They were not just breaking bread at Pasquale’s Rigoletto in Bronx, federal prosecutors claim in court papers.
Genovese capo Pasquale Parrello, who is accused of ordering his soldiers to smash a panhandler’s knees, worked as an “unofficial maître d” at his wife’s Italian restaurant — conducting much of his brutal business from the Bronx eatery, prosecutors say.
Parrello, 73, copped to three counts of conspiracy to commit extortion in May.
Parrello is scheduled to be sentenced Thursday. Under his plea deal, he is expected to spend 5 1/4 to 6 1/2 years in federal lockup.
Parrello was one of 46 East Coast wiseguys slapped with rackets charges in August 2016.
While Parrello’s lawyer is pushing for leniency, prosecutors want Manhattan Federal Judge Richard Sullivan to sentence him within the plea deal’s guidelines — claiming that all of the time he spends at his wife’s Arthur Avenue restaurant, Pasquale’s Rigoletto, speaks to how dangerous he is.
Pasquale’s Rigoletto, prosecutors said in an August 31 court filing, is “located in a building owned and operated by Parrello’s wife where Parrello is the ‘unofficial maître d.’ ”
“The defendant has shown that he poses a grave threat even from the confines of Rigoletto — where many of the meetings in the instant investigation occurred — or his home,” prosecutors said.
Parrello instructed his enforcers to violently collect gambling debts, the feds alleged. During a March 12, 2012, Parrello instructed a soldier to “actually choke the motherf—-r … and tell him, ‘Listen to me … next time I’m not gonna stop choking … I’m gonna kill you.’ ”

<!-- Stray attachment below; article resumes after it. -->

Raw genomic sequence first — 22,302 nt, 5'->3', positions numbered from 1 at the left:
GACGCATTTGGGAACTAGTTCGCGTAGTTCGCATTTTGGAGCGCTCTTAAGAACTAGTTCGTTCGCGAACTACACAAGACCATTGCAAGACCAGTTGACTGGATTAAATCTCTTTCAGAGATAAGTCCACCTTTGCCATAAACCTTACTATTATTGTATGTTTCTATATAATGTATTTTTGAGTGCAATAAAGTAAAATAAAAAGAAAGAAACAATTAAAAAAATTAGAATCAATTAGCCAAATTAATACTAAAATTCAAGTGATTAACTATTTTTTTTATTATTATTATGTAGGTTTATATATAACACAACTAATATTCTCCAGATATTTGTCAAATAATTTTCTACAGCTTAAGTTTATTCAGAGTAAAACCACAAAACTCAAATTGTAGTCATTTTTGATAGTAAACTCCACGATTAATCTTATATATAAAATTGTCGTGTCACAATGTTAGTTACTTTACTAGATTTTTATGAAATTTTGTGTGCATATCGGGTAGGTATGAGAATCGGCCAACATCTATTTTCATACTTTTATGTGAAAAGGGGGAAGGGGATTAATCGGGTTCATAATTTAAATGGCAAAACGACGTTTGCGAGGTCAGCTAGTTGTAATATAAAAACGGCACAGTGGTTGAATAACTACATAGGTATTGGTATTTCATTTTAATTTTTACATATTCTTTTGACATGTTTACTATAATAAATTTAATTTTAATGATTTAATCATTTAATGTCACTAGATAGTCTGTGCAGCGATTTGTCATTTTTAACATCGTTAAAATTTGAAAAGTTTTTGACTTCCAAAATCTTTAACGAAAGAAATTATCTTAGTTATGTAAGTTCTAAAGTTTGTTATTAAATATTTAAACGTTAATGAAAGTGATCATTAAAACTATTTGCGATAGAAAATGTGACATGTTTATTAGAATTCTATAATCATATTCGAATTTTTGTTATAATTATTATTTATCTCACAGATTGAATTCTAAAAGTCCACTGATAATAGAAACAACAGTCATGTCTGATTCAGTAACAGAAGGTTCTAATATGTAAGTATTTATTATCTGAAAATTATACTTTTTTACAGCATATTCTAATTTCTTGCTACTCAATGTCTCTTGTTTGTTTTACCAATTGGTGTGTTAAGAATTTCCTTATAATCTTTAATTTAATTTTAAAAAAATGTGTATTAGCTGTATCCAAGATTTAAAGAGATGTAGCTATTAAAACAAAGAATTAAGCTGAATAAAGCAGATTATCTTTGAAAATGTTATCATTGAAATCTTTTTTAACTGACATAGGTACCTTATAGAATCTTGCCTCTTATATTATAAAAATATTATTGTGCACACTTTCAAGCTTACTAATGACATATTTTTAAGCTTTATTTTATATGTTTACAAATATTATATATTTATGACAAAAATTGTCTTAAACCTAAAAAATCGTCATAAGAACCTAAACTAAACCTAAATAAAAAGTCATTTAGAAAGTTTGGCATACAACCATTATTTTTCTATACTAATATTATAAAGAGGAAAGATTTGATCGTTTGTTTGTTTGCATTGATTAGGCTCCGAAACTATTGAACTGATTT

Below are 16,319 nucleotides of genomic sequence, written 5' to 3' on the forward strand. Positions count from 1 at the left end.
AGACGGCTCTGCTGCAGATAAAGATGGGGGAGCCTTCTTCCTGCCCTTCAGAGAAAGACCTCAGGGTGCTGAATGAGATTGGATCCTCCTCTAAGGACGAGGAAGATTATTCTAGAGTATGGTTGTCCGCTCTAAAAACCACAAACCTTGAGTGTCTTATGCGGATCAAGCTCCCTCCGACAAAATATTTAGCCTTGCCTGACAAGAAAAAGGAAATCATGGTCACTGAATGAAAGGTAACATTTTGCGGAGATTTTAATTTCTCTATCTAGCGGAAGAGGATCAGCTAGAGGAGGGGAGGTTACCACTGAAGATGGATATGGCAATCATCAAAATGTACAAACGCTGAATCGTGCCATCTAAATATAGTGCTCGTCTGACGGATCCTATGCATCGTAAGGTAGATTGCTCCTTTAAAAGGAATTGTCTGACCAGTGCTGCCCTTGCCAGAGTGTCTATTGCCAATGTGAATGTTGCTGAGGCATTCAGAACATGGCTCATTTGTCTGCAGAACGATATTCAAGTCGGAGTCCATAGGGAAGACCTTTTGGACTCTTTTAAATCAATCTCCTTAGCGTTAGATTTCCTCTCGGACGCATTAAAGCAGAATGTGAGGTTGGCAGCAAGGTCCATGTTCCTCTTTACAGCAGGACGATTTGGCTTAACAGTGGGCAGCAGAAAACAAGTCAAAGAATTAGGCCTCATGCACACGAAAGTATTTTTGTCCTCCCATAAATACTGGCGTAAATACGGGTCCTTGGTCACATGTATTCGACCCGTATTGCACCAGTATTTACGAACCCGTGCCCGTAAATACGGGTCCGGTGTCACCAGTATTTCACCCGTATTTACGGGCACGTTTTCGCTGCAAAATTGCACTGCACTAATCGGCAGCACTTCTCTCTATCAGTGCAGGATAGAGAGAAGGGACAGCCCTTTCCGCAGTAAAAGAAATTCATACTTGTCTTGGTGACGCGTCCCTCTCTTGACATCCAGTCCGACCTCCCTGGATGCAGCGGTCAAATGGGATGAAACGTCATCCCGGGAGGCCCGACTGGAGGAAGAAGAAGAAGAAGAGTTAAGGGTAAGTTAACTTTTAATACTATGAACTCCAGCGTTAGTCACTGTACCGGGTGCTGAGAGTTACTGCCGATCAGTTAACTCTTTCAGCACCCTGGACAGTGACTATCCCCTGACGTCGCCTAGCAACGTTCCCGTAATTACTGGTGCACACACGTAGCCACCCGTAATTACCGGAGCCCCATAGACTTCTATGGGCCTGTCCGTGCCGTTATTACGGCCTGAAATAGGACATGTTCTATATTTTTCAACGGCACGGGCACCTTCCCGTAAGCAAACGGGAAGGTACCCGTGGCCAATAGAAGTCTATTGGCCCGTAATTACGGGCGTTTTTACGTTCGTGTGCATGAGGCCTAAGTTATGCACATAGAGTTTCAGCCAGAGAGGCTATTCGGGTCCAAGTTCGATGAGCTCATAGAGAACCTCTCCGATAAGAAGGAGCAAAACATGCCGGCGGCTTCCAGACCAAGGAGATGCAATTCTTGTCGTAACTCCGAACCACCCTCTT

During an October 10 meeting that year at Rigoletto, Parrello allegedly told a soldier to destroy another debtor’s tires with an ice pick, explaining “(C)ut his f—-n’ tire. That way he has to change the tire. So then you know you can catch up with him. Give him a flat. Take the air out of the tire, whatever the f–k you got to do. Then you catch up with him because then he’s there, ya know, he’s got to get it fixed, he can’t go nowhere, and then you surround the mother f—-r. That’s how yous(e) do it.”
“Parrello used his co-conspirators to exert influence and collect debts on his behalf without ever having to leave Rigoletto. Rather, his name in and of itself carried sufficient weight that his victims complied to his demands without ever seeing Parrello in person,” prosecutors said in arguing for a hefty sentence.
“When Parrello’s subordinates appeared on his behalf and threatened violence in Parrello’s name, the victims knew that those threats had teeth and would be carried out. Faced with the very real potential of violence, the victims had no choice but to pay their gambling debts. In this way, Parrello was able to terrorize debtors by proxy.”
Parrello’s lawyers declined to comment.